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In case you have ever wondered how Instacart works, know this: There are thousands of “personal shoppers” who physically go to a store and pick out your groceries.
In some cases, that’s all they do — up to 29 hours per week. They might not actually deliver the groceries (that’s a job for another worker), and the task the shoppers perform is one that can be perfected over time — say, grabbing the veggies first and then the cookies, followed by the coffee because it is closer to the checkout lane at Whole Foods.
Curiously, this entire process is one that can be optimized using AI even though the data is sometimes a little scarce. Instacart doesn’t actually use its own warehouse, doesn’t have access to the store maps, and can’t even connect to a product database, but it can still use reams of data. That’s because the items are always scanned or weighed when shopping. And this data is quite extensive.
Jeremy Stanley, VP of data science at Instacart, who spoke about the company’s process at MB 2017, said the shoppers pick millions of products — and that serves as the foundation for the AI algorithms. The algorithms can track the sequence, then use deep learning to improve it even more. For example, the company can look for trends with the shoppers and note how it might be faster to save coffee until the end of the physical shopping session or do that much earlier in the process. They can also look for issues with availability.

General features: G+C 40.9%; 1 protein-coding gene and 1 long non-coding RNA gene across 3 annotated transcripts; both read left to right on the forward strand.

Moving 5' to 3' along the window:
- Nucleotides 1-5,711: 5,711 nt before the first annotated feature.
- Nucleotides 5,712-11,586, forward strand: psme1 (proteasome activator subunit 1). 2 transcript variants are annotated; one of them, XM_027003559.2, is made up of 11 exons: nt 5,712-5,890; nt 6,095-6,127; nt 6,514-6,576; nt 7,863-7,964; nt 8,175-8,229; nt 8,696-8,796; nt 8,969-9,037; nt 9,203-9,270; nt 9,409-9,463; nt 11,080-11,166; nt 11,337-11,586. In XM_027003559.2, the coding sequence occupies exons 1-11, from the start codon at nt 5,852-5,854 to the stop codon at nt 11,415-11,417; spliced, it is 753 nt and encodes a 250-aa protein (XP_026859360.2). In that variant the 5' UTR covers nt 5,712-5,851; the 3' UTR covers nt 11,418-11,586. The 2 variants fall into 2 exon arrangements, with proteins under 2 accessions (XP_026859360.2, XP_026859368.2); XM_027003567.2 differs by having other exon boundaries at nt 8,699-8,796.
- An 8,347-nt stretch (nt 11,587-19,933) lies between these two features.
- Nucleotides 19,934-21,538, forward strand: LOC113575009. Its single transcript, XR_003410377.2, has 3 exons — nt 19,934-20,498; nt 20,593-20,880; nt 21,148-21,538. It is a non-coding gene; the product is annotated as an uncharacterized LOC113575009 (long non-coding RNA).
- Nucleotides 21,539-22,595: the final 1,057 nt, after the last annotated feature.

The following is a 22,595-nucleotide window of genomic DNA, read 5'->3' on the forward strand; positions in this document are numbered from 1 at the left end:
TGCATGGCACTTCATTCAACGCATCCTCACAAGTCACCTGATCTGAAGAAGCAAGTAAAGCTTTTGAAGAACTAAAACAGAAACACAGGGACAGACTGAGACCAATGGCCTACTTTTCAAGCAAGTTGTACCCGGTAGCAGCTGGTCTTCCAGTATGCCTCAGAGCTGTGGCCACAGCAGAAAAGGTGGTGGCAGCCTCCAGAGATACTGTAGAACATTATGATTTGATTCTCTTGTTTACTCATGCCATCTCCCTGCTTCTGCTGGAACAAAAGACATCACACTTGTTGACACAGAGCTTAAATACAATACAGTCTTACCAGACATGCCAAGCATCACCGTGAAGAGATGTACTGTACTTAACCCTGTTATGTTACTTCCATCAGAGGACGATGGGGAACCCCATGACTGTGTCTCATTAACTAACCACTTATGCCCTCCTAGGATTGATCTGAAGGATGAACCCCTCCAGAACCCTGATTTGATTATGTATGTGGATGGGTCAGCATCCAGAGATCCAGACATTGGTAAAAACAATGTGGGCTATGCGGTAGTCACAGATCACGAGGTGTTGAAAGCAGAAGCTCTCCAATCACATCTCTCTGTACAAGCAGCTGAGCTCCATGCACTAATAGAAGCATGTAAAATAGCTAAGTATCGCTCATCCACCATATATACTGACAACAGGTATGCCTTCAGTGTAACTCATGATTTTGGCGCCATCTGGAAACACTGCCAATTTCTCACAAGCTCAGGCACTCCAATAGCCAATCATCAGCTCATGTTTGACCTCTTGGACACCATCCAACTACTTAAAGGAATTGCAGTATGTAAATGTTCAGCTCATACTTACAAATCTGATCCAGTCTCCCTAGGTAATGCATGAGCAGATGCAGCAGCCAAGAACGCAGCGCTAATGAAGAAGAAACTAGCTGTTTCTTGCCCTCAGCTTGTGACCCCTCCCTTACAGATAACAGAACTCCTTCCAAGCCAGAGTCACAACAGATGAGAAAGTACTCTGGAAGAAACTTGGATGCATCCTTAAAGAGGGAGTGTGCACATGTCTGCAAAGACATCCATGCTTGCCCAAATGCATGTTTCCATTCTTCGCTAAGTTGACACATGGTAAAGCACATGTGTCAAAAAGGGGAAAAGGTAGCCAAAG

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“Through a sophisticated mobile application dedicated to our shoppers, Instacart uses machine learning to balance supply and demand and optimize delivery routes,” says Stanley. “Recently, Instacart used deep learning to route shoppers in stores while picking grocery orders, saving hundreds of years of shopping time at scale. And this is only the beginning. From intelligent replacement suggestions to highly personalized search and discovery, Instacart plans to use deep learning to further optimize and enhance how Americans shop for groceries.”
One interesting test involved using Jupyter (a web app for developers that tracks code, equations, and other data within a digital notebook) on a laptop and visiting Whole Foods in the Bay Area. (In a blog post, Stanley said no one ever queried why they were doing the testing.) He said the company wanted to test the quality of the shopping sequences. The algorithms are designed to make the personal shopping process faster and more efficient overall.
It’s a good example of how AI can become useful for any company, not just those who make a speaker that talks to you about the weather or a chatbot that looks for travel deals. It benefits the workers in the stores and, in the end, the people who are buying the groceries. And, it’s a creative approach to generating data for AI without having direct access — say, from the POS system at Whole Foods.
“By the end of next year, Instacart will offer the delivery of fresh groceries in as little as an hour to 80 percent of American households,” says Stanley.